Monday, October 17, 2011

Talking to voters

This evening, one of the folks I follow on Twitter posted: “why is it that so many MPs spend half their time at schools, creches and infirm people at rest homes. What’s wrong with talking to voters?” For some reason, that question instantly reminded me of the Whittaker’s Peanut Slab commercial from the 1990s.

But it actually does get at something that’s puzzled me: Why DO New Zealand election candidates spend so much time at “public meetings” and so little going door-to-door? In nearly 16 years living in New Zealand, I don’t believe a candidate for anything has ever knocked on my door, nor, as far as I can remember, has any party or campaign worker done so.

Efforts to meet voters one-on-one are the most time-consuming way of campaigning, no doubt about it, but it’s also free, so doesn’t affect campaign budgets. I’m sure that the reason candidates go to public meetings is because it’s a way of talking face-to-face with a lot of people at once—face-to-face, yes, but not one-on-one, which is what I’m talking about.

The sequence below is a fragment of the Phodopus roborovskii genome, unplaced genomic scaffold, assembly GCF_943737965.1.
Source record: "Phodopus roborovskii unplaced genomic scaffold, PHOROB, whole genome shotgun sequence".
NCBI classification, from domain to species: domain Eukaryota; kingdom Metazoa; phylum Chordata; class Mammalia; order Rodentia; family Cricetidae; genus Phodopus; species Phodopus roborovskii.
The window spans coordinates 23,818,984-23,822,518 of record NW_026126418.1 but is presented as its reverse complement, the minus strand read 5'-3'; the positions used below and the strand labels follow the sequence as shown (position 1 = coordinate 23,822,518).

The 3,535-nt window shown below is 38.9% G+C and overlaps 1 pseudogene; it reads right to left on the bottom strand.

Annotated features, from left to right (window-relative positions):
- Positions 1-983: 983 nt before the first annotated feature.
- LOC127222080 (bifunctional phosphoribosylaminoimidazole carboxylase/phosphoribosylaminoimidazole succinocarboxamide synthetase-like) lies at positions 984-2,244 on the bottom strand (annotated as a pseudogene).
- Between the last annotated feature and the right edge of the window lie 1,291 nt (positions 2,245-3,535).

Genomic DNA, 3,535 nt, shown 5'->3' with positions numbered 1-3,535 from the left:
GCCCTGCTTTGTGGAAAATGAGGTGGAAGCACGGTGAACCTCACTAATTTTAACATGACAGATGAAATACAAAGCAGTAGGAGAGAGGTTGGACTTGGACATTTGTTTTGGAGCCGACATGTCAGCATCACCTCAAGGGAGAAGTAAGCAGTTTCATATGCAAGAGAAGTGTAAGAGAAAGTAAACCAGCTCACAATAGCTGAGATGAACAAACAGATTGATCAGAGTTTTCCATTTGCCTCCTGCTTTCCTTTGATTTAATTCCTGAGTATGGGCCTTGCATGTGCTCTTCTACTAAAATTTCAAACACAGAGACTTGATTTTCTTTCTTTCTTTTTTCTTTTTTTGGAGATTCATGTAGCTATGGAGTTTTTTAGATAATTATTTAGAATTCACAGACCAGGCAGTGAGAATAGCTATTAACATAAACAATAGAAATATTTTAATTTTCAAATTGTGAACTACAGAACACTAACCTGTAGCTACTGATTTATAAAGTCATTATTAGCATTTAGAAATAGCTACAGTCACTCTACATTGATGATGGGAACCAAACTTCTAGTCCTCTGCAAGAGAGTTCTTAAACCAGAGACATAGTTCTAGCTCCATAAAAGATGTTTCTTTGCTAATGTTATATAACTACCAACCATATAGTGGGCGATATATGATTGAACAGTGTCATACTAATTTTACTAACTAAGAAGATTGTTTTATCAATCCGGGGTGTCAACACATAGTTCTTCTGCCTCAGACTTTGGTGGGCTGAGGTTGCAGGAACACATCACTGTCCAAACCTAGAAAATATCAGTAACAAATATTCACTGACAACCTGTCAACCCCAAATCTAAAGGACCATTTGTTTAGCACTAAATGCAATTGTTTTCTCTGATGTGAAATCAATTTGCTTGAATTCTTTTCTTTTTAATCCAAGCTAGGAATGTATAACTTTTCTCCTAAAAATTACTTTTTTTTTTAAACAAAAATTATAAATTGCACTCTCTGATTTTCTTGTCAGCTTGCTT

Anyway, this is just something I’m curious about, not one I’m seriously expecting an answer to, nor am I suggesting there’s anything wrong with the way they do things. It just seems to me that with so little money available, going door-to-door would be kind of an obvious thing to do. Well, when there’s not a public meeting, anyway.

Now, I think I may have a Whittaker’s Peanut Slab around here somewhere…


Roger Owen Green said...

Don't know know about there, but here, even for local elections (school board, city council), door-to-door seems obtrusive. And inefficient compared to mailings and fliers.

Roger Owen Green said...

Oh, people sometimes do come door-to-door to get signatures on petitions, but that's been rarer, too. Think the committeepeople get the party regulars to do that.